Monday, 24 October 2011

When Will The Spanish Fly The Nest?

A joke circulates constantly in southern Europe. How do you prove that Jesus was Italian/Spanish/Portuguese (delete where applicable). Answer? Because he lived with his parents until he was 32.

I have in the past been flat-hunting in Spain, and it’s a nightmare. Not because of the prices (fair) or the apartments (frankly breathtakingly lovely at times) but because nobody shares, or even rents a room. The idea of a flat-share is bizarre to people, as people leave the family home clad in either a coffin or a wedding dress (or suit – you know what I mean.)

It’s a source of fascination to Americans and northern Europeans, who leave as soon as possible, and parents act as guarantors to profligate, unreliable offspring and even cash in savings and re-mortgage houses to ease junior’s path out of the nest. Over here, it’s a national scandal: people can’t get on the property ladder, and questions are in Parliament, and everything.

There are many reasons. Firstly, people seem to study in their hometown, and parents pay fees, so the whole student flat-share thing is less common.

Also, where people live in apartments (and many do) they are large and open, with several bedrooms, not the poky little huts on stilts we see still in the UK. There is often a dining room, and a lack of open plan living, which means that privacy is still possible, with different people, even generations pursuing varying activities and alternate hours in different rooms.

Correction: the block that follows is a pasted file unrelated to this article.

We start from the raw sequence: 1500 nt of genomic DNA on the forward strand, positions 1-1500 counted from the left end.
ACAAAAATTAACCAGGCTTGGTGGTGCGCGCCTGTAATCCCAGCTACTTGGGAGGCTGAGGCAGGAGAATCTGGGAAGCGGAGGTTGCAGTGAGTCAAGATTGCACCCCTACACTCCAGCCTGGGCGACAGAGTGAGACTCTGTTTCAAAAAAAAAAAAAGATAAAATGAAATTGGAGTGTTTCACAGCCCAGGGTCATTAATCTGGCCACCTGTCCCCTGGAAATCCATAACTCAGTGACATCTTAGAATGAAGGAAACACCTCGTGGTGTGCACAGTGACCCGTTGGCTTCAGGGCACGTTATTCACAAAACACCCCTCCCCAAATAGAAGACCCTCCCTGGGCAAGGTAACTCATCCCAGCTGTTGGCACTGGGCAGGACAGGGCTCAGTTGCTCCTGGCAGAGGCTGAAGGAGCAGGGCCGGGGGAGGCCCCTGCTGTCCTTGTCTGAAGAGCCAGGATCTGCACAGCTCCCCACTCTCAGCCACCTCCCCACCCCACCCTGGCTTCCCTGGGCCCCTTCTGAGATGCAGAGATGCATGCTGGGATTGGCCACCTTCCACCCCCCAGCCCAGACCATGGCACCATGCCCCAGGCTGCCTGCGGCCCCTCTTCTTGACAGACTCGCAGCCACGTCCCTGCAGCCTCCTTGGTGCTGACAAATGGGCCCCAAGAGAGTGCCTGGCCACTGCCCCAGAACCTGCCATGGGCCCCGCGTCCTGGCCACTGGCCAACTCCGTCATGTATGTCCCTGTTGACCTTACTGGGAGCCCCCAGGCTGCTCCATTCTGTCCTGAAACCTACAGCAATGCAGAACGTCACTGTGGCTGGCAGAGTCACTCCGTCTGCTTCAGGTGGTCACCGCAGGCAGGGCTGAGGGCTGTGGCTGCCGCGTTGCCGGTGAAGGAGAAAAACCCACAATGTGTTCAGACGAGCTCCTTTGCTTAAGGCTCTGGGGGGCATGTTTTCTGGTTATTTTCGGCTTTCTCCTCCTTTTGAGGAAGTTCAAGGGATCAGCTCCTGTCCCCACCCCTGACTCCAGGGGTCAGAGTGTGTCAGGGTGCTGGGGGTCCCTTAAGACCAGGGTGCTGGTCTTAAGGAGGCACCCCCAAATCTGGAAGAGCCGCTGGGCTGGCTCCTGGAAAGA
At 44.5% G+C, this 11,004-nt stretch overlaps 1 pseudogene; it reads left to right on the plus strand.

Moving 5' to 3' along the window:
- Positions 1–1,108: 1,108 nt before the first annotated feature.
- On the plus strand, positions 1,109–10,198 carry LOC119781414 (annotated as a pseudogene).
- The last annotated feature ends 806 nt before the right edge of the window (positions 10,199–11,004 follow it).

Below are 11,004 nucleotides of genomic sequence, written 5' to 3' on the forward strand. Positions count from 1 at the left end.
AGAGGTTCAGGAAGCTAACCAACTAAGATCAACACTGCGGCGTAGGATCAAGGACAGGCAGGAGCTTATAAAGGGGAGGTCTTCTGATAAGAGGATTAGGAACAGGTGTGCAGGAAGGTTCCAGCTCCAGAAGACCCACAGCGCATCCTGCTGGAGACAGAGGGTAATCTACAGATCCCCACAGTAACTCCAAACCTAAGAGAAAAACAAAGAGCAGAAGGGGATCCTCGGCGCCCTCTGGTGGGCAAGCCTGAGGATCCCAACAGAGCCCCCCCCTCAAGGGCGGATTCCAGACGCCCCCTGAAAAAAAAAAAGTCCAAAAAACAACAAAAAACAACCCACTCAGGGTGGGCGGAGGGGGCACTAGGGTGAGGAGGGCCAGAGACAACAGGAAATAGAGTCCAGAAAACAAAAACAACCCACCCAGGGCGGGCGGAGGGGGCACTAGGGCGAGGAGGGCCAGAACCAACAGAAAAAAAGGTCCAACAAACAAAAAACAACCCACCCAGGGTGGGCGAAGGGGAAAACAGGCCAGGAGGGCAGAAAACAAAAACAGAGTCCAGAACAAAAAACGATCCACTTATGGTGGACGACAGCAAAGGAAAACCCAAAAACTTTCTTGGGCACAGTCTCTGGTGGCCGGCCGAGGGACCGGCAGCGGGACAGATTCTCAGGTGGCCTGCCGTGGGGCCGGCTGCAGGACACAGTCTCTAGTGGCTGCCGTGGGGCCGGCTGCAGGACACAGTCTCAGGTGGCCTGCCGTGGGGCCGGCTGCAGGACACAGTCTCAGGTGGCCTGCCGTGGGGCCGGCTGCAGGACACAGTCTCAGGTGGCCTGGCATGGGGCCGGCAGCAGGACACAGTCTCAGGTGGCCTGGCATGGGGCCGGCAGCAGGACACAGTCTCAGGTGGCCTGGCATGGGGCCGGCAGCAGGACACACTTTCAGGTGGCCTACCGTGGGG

I also wonder if they simply like each other more, or are more tolerant. The sexual revolution has reached worldwide, and I doubt that those thirty-two year old Spanish brides wear white for the old-fashioned reason. Yes couples live together, but parents must be accepting of their older/adult children’s lifestyle choices. I’ve heard of a Spanish gay man, out to his family since he was sixteen who didn’t leave home to live with his partner until he was (yes!) thirty-two.

Or do people simply behave in a different (as a veteran of many drunken escapades I won’t say better) way. Perhaps coming home drunk/stoned is less of an issue. Perhaps they don’t indulge. Perhaps their parents join in.

Maybe European parents have learned to back off and keep out of their children’s lives, although I doubt it. I think they are positively indulgent of their children, washing their clothes, with dinner waiting on the table? If so why would they leave? (Oh right, that happens in the UK as well.) And what about Scandinavia, the low countries or Germany, where people also race for the exit asap.

I suppose this is a question: can anyone explain what’s happening here? Southern Europe has got something right. Or is it stifling and people only stay at their parents because they can’t afford to buy, or are younger buyers excluded from the market?

Either way, everybody rents, and when they move, baby will rent as well. I’m just curious, that’s all.

1 comment:

Anonymous said...

wow, what an interesting post. Thanks for the analysis, which rings v. true - though I'm not Southern European. I'm very convinced by your argument that 'housing crises' are phenomena that occur in quite different ways in different cultural contexts.